Samoa's Brian To'o (L)

London (AFP) - Samoa’s historic march to the final of the Rugby League World Cup has solid foundations in a star-studded squad of hardened NRL and State of Origin regulars who have opted to play for their country of heritage rather than powerhouses such as Australia and New Zealand.

The Pacific Island team notched a dramatic 27-26 victory over tournament hosts England in Saturday’s second semi-final thanks to Stephen Crichton’s golden-point field goal in extra time at Arsenal’s Emirates Stadium.

That set them up for a final next weekend against reigning champions Australia in Manchester.

Remarkably, the Samoans become just the fifth team to reach a Cup final (after Australia, England/Great Britain, New Zealand and France) and are the first new country to make it since 1988.

It’s a far cry from the 2017 World Cup, when Samoa did not win a game and were thumped 46-0 by Australia.

Drop-goal maestro Crichton is just one State of Origin representative to have plumped for Samoa over Australia, along with Brian To’o, Jarome Luai, Junior Paulo, Josh Papali’i and Jaydn Su’a, plus rising star Joseph Suaali’i.

Suaali’i of the Sydney Roosters, still just 19 years old, is arguably the highest-profile defector, the full-back starring for Samoa as the last line of defence and omnipresent in attack to send his already sky-high NRL stock soaring even further.

With an ever-rising contingent of players in the NRL who identify as being of Pasifika or Maori heritage – estimated at 45 percent – Samoa’s success could easily shake up the future of international rugby league as younger players opt to play for their ancestral nation knowing the team could be competitive on the world stage.

Skipper Paulo was one of seven Samoans to battle it out in the NRL Grand Final two weeks before the World Cup started and coach Matt Parish was quick to single out the Paramatta Eels prop and Luai, man-of-the-match against England, for praise.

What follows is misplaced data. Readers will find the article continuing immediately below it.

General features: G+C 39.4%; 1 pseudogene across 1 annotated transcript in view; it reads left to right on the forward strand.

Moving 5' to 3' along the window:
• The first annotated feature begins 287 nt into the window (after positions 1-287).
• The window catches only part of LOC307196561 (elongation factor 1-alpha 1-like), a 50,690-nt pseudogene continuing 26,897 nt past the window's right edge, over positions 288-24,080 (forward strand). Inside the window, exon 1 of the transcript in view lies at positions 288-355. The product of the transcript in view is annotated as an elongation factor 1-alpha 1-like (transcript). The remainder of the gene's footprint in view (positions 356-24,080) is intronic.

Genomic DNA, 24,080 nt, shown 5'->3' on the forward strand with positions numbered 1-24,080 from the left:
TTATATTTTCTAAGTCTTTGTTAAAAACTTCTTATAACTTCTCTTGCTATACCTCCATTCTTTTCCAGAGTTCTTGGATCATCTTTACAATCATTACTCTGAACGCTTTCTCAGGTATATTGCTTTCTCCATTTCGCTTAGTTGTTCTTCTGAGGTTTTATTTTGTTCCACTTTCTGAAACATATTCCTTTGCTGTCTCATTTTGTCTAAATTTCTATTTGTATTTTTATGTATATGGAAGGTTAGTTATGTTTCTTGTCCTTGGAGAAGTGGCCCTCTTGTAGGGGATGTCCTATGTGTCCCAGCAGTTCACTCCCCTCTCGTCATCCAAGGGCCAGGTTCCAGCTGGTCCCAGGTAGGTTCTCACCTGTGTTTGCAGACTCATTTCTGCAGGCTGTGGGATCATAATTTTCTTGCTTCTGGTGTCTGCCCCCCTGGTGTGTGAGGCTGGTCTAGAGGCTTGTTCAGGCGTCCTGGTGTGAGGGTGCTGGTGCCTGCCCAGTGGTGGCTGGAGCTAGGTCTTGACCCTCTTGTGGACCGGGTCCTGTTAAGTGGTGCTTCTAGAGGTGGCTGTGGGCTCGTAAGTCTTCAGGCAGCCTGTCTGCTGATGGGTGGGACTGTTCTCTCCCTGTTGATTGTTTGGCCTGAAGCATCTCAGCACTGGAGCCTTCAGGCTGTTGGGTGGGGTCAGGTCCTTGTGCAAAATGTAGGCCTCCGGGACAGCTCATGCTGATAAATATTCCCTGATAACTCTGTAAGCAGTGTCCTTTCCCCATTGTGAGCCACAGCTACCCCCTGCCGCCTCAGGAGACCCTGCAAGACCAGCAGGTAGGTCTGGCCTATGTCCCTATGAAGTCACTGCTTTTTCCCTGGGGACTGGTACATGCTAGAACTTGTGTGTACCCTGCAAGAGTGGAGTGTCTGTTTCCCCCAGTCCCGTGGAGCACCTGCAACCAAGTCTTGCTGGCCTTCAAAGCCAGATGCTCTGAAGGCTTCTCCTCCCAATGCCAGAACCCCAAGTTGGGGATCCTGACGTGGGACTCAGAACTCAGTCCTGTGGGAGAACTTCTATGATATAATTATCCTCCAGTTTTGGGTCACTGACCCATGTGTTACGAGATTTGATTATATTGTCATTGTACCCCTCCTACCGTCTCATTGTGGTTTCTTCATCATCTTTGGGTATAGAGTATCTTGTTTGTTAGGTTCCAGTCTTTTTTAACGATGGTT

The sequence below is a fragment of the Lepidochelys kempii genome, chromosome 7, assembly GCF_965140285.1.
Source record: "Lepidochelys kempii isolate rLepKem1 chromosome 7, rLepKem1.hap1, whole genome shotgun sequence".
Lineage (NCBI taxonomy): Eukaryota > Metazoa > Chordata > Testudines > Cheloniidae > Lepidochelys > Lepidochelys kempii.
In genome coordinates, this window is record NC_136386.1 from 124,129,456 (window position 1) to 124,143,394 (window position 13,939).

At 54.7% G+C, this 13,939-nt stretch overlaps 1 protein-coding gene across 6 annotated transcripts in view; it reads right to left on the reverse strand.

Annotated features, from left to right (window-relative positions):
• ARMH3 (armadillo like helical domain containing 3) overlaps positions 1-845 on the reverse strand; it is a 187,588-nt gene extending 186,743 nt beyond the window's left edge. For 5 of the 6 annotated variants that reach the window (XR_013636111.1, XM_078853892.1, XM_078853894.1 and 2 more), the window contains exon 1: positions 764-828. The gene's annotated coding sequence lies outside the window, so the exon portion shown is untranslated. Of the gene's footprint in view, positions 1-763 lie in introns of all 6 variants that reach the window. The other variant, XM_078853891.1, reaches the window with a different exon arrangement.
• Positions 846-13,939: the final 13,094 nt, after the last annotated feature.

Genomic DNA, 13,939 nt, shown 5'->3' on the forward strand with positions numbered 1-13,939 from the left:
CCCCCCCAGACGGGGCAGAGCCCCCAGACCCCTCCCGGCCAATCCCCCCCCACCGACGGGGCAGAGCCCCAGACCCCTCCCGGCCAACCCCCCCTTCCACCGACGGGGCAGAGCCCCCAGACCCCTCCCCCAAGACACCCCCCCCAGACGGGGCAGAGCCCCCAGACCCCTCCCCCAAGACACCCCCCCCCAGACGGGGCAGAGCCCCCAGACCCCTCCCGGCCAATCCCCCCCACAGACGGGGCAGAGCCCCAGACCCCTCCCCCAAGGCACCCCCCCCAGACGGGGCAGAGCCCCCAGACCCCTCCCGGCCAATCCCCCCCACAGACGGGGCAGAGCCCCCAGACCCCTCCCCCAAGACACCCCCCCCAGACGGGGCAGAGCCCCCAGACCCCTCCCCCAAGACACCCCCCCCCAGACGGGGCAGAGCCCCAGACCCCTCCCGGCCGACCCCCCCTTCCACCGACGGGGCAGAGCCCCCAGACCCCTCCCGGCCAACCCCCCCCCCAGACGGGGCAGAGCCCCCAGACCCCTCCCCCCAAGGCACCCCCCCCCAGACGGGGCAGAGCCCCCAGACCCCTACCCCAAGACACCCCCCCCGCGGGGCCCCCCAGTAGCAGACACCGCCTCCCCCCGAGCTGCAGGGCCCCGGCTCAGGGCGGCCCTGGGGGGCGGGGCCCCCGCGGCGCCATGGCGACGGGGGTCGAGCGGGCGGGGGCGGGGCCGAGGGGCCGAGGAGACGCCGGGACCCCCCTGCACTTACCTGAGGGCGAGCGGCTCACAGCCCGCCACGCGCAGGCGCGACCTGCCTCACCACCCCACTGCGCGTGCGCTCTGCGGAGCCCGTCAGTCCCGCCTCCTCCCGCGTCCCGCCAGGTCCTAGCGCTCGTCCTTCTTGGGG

“I take my hat off to a large number of this squad,” Parish said. “Especially these two – they had a Grand Final about seven weeks ago.

“We still ask these guys for effort to turn up and play world-class games and we are going up against a world-class team next week (in the final against Australia).”

- Coming to fruition -

Samoa's players celebrate

Penrith Panthers playmaker Luai, born and raised in Sydney, opted for humility over highlighting the importance of the stacked number of heritage players.

“I think 1 to 17 is a big help, whoever contributed… even the boys who didn’t play as well,” said the stand-off, whose twinkle feet and ability to offload caused havoc among the English defence.

“Our preparation has been top class and that’s where we are right now. Everyone has their role to play within this side.”

Speaking of how the option of competing for Samoa came about, Luai said: “It started at Penrith for me.

“We made a commitment to each other that when the right time came we’d play for Samoa.

“It’s all come to fruition right now and we’ve done something really special together.”

Auckland-born Paulo added: “We’re definitely proud of where we come from, our heritage.

“Although it was a sacrifice turning your back on those tier-one nations like Australia and New Zealand, it’s about the social impact on what we can provide for the next generation.”

- Journey continues -

Parish said it was incredible “to put Samoa in a World Cup final, a tiny little dot in the Pacific”, adding that the presence of heritage players “shows that the rules are right in international footy” about switching allegiances.

“There needs to be a structured calendar for international footy,” he added. “Everyone wants to see Samoa and Tonga play other nations, Fiji and Papua New Guniea, to give them opportunities to grow.”

“There have been some imbalanced scorelines in this competition but it’s been a great comp,” he said in reference to some heavy one-sided results, with Jamaica and Greece making their World Cup debuts.

“The only way you start is by starting somewhere. It wasn’t that long ago that Samoa were being flogged by 60 points, too.”

Skipper Paulo had the final word on next week’s final at Manchester’s Old Trafford.

“It’s probably the biggest game in Samoa’s history,” he said. “What we’ve done to get where we are, it’s kind of overwhelming, but the journey continues for us.”